There will soon be 80 Confucius Institutes worldwide, according to agreements signed on Wednesday by Chinese Language Council International (CLCI), a government body which coordinates language-teaching efforts in other countries.
Portugal, Belarus and Serbia will have their first institutes; and one each in Britain, Germany and Spain will bring the three countries' total to 14.
The United States and Thailand have the highest number of institutes 11 each.
Figures from the Ministry of Education show that more than 30 million people are learning Chinese worldwide, and the number is on the rise, creating an acute demand for teachers.
The rapidly-growing number of Confucius Institutes is to meet the "huge demand for Chinese learning overseas," State Councillor Chen Zhili said yesterday in Beijing on the first day of a two-day Confucius Institute Conference.
The institutes' main responsibilities are to teach Chinese, train teachers, certify instructors, conduct examinations and provide consultancy services on Chinese culture, the economy and society.
"Chinese has become hot in the US during the past one or two years," said Nancy Jervis, vice president of the New York-based China Institute, who is in Beijing to attend the conference. Her organization hosts the earliest Confucius Institute in the US.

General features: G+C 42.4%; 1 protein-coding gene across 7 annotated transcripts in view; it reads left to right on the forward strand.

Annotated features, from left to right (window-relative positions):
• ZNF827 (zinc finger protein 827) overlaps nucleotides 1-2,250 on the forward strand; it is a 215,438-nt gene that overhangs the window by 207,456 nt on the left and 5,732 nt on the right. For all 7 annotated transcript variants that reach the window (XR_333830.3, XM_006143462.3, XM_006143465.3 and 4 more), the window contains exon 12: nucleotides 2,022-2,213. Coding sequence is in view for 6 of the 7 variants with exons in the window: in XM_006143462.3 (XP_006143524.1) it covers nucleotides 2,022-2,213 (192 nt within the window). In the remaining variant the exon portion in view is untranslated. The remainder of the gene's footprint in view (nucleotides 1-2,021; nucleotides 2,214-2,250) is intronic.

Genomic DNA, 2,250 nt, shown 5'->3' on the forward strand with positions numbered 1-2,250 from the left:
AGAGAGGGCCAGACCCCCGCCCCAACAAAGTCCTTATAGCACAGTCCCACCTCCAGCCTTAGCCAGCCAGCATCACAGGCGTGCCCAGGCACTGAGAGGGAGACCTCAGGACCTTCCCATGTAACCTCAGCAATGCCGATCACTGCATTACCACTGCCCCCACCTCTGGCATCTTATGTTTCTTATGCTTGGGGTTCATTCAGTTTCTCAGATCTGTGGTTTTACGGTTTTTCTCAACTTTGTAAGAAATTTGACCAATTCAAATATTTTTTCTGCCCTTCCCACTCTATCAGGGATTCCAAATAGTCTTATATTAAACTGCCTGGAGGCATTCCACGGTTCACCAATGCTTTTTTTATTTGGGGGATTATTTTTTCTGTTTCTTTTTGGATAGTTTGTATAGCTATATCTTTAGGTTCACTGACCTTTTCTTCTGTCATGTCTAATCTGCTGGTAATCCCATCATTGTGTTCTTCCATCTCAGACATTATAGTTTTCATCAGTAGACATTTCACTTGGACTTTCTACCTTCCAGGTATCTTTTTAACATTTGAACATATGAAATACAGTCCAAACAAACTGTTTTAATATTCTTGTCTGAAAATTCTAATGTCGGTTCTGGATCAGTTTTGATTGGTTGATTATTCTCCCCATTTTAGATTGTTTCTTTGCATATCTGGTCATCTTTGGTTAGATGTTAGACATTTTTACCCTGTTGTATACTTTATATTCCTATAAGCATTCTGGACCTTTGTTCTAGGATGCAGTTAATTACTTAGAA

She said some parents, brokers on Wall Street, have gone to the extent of employing Chinese nannies for their children so that they grow up speaking Chinese and work internationally.
"China's rapid economic growth is the major reason behind the language fever," she said, adding that the unique culture is also a big attraction.
The China Institute is also working with New York City and state officials to teach Chinese in public schools more than 2,400 US secondary schools have expressed interest but Jervis worries there would not be enough teachers.
"Currently, there are about 500 Chinese teachers in the US, but we need at least 5,000," she said.
In response to some US media reports that the institutes are being set up to export "soft power," Jervis said it is common practice for countries to set up such institutes to let other people understand their culture better.
She pointed out as examples the Alliance Francaise and Goethe Institutes around the world.
(China Daily July 7, 2006)